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Bipartisan bill aims to curb unruly treatment toward sports officials
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Bipartisan bill aims to curb unruly treatment toward sports officials


A bipartisan bill could net unruly sports fans a $10,000 fine and months in jail if their heckling of a sports official transitions into harassment.

Bill co-author Rep. Don Vruwink, D-Milton, has been a baseball official for 50 years and said the bill aims to address a growing trend of violent outbursts from fans directed at people officiating youth sporting events.

Don Vruwink


“I would say in the last 10 to 15 years, youth sports tournaments have grown … and what you find there is parents, because they’re paying $1,000, $1,500 for their kids to play in the summertime, they’re becoming much more vocal,” Vruwink said. “When you’re paying that much money everybody expects to win and I think that’s creating too many problems.”

Vruwink added the bill is not meant to silence those attending sporting events, but rather address instances when some fans take things too far.

“This is not intended for people in the crowd to not be able to express their opinion,” Vruwink said. “When it’s a constant — every inning, every call, the officials being questioned — that’s when it starts to cut to harassment.”

The bill defines a sports official as a referee, umpire, linesman, timekeeper, inspector, judge or someone who performs similar duties — paid or unpaid — at a public sporting event.

Currently, it’s considered a Class B forfeiture to harass, intimidate, strike or shove another individual, as well as engaging in harassing or intimidating behavior. Such an offense comes with a fine of up to $1,000.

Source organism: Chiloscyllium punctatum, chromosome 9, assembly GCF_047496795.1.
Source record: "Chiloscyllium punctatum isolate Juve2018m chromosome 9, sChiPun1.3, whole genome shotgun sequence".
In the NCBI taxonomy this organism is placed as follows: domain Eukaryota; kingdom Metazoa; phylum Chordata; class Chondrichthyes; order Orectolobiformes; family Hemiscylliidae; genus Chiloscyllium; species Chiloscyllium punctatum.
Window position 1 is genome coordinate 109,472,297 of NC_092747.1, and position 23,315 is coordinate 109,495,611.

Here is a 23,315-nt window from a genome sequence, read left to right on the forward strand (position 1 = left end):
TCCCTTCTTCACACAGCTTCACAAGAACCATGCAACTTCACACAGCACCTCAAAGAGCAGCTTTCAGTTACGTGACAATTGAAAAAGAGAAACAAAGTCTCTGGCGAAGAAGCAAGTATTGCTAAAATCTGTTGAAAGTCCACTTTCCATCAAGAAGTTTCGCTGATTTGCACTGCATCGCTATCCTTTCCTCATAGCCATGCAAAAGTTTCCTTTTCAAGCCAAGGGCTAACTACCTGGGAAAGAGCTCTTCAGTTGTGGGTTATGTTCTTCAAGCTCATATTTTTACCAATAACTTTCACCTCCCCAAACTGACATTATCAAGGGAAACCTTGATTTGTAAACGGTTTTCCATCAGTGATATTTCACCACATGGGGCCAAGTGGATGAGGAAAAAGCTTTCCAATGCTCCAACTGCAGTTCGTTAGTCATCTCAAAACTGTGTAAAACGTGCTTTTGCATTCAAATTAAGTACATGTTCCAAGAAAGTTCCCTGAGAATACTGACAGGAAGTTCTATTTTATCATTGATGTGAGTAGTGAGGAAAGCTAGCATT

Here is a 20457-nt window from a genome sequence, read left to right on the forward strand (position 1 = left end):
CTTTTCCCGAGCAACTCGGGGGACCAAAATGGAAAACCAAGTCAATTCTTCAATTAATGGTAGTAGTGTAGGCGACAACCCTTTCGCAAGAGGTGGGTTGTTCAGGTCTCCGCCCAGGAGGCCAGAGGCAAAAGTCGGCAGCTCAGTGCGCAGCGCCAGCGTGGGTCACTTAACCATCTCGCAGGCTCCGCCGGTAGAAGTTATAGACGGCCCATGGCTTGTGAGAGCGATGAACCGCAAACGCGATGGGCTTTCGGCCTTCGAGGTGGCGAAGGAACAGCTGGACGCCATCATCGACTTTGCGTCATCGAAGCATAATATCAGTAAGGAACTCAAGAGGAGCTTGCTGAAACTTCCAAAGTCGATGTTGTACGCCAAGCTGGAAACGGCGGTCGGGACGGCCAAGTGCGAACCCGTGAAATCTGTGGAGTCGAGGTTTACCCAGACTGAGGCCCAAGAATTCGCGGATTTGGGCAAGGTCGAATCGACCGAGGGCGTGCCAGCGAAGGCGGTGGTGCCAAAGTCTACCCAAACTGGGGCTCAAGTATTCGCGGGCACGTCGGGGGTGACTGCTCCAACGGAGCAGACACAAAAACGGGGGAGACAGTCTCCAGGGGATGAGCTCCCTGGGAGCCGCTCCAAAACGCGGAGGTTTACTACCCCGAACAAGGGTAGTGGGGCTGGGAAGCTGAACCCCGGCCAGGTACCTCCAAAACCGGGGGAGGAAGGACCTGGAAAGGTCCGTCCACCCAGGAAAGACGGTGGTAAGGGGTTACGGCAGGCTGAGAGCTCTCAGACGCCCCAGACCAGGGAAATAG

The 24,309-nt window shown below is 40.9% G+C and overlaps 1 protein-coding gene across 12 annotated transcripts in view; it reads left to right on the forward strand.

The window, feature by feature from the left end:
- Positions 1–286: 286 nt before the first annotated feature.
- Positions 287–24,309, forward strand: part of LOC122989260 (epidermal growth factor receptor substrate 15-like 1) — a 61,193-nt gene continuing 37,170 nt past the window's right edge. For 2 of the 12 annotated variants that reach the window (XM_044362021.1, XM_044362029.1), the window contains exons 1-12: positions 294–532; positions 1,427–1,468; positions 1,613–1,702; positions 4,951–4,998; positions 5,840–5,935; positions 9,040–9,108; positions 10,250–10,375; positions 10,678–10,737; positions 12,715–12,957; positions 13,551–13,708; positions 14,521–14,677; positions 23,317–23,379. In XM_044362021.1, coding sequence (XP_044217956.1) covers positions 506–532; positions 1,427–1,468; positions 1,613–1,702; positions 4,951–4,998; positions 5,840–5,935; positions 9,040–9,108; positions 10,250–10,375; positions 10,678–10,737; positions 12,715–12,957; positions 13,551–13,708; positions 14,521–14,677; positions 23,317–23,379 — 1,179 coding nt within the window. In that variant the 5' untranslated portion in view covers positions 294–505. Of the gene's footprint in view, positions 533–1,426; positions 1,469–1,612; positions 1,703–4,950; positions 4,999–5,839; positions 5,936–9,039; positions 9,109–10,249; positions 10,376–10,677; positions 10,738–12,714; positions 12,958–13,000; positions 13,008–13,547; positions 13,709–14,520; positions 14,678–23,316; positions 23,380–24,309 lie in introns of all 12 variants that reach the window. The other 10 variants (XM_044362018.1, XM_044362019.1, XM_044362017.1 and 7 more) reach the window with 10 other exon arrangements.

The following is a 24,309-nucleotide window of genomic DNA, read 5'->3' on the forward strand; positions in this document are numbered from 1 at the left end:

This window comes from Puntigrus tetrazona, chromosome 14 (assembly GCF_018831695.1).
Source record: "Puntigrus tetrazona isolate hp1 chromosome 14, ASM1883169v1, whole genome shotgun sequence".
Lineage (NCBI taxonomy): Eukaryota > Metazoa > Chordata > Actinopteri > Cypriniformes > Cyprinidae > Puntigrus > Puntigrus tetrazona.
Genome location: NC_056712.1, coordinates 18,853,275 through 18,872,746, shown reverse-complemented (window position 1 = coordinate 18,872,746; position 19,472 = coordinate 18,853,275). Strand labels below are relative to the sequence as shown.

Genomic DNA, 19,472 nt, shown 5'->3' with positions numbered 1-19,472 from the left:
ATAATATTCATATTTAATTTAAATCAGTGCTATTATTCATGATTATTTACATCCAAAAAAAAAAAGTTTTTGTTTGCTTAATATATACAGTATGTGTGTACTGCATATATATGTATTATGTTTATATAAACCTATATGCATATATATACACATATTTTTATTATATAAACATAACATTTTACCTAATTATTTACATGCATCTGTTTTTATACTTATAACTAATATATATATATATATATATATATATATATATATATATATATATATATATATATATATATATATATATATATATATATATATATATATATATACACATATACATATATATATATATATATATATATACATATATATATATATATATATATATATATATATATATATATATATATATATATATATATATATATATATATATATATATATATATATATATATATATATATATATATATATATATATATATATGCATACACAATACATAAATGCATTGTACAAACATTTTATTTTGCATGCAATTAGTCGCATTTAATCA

Under the bill, harassing a sports official would be considered a new crime, a Class A misdemeanor. Such an offense would be punishable by a fine up to $10,000 and up to nine months in jail, or both. A judge also can impose up to 40 hours of community service or counseling.

The National Association of Sports Officials reports that 47% of sports officials have reported feeling unsafe due to behavior by an administrator, coach, player or spectator. In addition, 13% of adult officials have said they’ve been physically assaulted by a fan, player or coach during or after a game.

Rep. Todd Novak


“There has been a growing number of incidents in which referees and sports officials have been attacked by violent fans and coaches,” bill co-author Rep. Todd Novak, R-Dodgeville, said in a statement. “Violence against referees is causing a growing shortage of referees — there are more referees and umpires over age 65 than under 30.”

The bill has 29 co-sponsors in the Assembly and nine in the Senate, according to a news release. There are 33 other states with laws aimed at protecting sports officials.

The Wisconsin Interscholastic Athletic Association, Wisconsin Athletic Directors Association, Wisconsin Intercollegiate Athletic Conference and Racine-based National Association of Sports Officials support the bill.

“We applaud and recognize the Wisconsin legislature’s bipartisan efforts to create protections for the men and women that officiate these events,” WIAA executive director Dave Anderson said in a statement. “We are grateful for their willingness to help protect and preserve these school-based activities, as well as youth and adult recreation opportunities, which contribute to the fabric of our communities and society.”

Vruwink said he’s hopeful the bill will reach the governor’s desk in the coming months.

Photos: See the view inside and outside of the Capitol dome

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